Hard Work


When a man tells you that he got rich through hard work, ask him: “Whose?”

Don Marquis

In this week’s Sift:

  • Jobs. It’s easier to understand which policies won’t create jobs than which ones will.
  • Corporatism and Net Neutrality. The debate sounds technical, but it’s really about creating choke-points and collecting tolls.
  • Short Notes. Can liberals draw a crowd in D.C.? Why does the media provide a free platform for corporate shills? Strippers protest an Ohio church. Two-year-olds on anti-psychotics. God is funding Joe Miller’s Senate campaign. David Brooks says something uncommonly insightful about Glenn Beck’s followers. Bad Christmas presents. And more.


What better topic for Labor Day than jobs? Everyone seems to agree that there aren’t enough jobs. But they disagree about whether and how the government can do anything about it.

Where are we? I love a good graphic, and this one explains where we are in the current recession compared to all the previous ones since World War II.


We’re in an unusually long and deep drop. (The graphs show the percentage of jobs lost, which eliminates the effect of increased population.) In length it’s looking about the same as the previous recession (2001), when it took about four years to get all the jobs back. In depth, it’s the worst since the Depression.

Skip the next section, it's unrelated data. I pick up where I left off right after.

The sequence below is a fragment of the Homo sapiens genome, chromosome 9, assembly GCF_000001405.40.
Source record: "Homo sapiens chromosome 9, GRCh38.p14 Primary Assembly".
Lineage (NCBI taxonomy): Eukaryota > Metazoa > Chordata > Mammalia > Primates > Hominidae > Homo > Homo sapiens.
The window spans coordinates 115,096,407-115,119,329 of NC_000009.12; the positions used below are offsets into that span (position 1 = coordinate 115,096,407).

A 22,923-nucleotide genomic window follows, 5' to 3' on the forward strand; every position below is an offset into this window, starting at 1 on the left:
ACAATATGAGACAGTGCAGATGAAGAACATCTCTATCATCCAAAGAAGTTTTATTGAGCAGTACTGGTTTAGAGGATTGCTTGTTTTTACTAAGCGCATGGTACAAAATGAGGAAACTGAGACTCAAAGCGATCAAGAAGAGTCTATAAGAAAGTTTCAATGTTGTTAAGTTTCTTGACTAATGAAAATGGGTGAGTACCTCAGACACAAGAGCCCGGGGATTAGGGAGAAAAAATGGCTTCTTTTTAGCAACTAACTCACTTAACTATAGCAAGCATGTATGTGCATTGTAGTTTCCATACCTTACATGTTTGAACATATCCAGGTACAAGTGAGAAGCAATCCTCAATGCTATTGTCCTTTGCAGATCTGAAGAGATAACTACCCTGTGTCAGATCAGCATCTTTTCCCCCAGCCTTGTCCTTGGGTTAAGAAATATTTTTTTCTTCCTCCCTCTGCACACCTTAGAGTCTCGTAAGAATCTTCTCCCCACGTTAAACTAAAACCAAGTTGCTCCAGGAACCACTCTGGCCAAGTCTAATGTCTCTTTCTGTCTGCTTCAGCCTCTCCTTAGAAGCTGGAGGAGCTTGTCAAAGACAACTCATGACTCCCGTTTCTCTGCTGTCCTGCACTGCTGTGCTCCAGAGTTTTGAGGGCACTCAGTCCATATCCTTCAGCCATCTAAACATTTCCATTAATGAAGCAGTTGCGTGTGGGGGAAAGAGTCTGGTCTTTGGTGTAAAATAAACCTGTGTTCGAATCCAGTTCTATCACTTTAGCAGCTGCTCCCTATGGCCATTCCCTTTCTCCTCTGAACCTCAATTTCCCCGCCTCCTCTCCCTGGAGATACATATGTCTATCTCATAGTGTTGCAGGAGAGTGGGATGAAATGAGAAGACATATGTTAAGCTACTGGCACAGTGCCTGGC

We seem to be 6-8 months past the bottom, though the upward slope isn’t very steep yet. Temporary hiring for the census created an illusion (that things were getting better faster a few months ago and that they’re getting worse now) which is smoothed out in the dotted line.

Why? Popped bubbles lead to recessions that are fundamentally different from ordinary recessions, and recovery takes longer. Bubble-popping recessions include this one, the 2001 recession (the internet bubble), the Japanese “lost decade” of the 1990s (stock and real estate), and the Great Depression.

An ordinary recession is a normal part of the business cycle, caused by a temporary excess of production and inventory in an economy that is basically healthy. Businesses get over-optimistic during an expansion, so they build too many factories, open too many stores, and hire too many people. Eventually, some minor or accidental glitch causes consumers to slow down their spending. Then retailers cancel orders, factories lay off workers, and everything snowballs for a while, as each cutback causes more people to realize they’re over-extended. Eventually, though, the overstocked inventory gets sold, factories get orders again, and everything straightens out.